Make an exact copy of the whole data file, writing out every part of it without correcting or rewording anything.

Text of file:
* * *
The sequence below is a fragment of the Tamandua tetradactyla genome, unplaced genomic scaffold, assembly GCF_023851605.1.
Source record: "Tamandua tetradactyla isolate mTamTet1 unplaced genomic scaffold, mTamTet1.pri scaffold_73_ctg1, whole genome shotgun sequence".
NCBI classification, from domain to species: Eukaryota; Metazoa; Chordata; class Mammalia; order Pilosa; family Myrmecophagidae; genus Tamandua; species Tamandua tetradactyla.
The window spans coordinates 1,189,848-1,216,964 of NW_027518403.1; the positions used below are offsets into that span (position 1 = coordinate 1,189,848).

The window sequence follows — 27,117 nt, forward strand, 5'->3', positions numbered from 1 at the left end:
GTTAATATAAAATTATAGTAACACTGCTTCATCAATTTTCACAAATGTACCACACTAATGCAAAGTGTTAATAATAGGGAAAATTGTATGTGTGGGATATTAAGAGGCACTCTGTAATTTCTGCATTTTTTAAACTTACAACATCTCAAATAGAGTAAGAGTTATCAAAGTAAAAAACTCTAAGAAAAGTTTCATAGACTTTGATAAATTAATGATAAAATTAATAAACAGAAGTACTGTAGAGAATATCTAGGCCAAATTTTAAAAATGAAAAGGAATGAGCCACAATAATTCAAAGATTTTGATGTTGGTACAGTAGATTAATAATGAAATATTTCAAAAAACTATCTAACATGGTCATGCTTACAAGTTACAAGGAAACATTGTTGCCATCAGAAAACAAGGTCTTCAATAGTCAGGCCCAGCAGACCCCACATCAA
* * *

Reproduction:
The sequence below is a fragment of the Tamandua tetradactyla genome, unplaced genomic scaffold, assembly GCF_023851605.1.
Source record: "Tamandua tetradactyla isolate mTamTet1 unplaced genomic scaffold, mTamTet1.pri scaffold_73_ctg1, whole genome shotgun sequence".
NCBI classification, from domain to species: Eukaryota; Metazoa; Chordata; class Mammalia; order Pilosa; family Myrmecophagidae; genus Tamandua; species Tamandua tetradactyla.
The window spans coordinates 1,189,848-1,216,964 of NW_027518403.1; the positions used below are offsets into that span (position 1 = coordinate 1,189,848).

The window sequence follows — 27,117 nt, forward strand, 5'->3', positions numbered from 1 at the left end:
GTTAATATAAAATTATAGTAACACTGCTTCATCAATTTTCACAAATGTACCACACTAATGCAAAGTGTTAATAATAGGGAAAATTGTATGTGTGGGATATTAAGAGGCACTCTGTAATTTCTGCATTTTTTAAACTTACAACATCTCAAATAGAGTAAGAGTTATCAAAGTAAAAAACTCTAAGAAAAGTTTCATAGACTTTGATAAATTAATGATAAAATTAATAAACAGAAGTACTGTAGAGAATATCTAGGCCAAATTTTAAAAATGAAAAGGAATGAGCCACAATAATTCAAAGATTTTGATGTTGGTACAGTAGATTAATAATGAAATATTTCAAAAAACTATCTAACATGGTCATGCTTACAAGTTACAAGGAAACATTGTTGCCATCAGAAAACAAGGTCTTCAATAGTCAGGCCCAGCAGACCCCACATCAA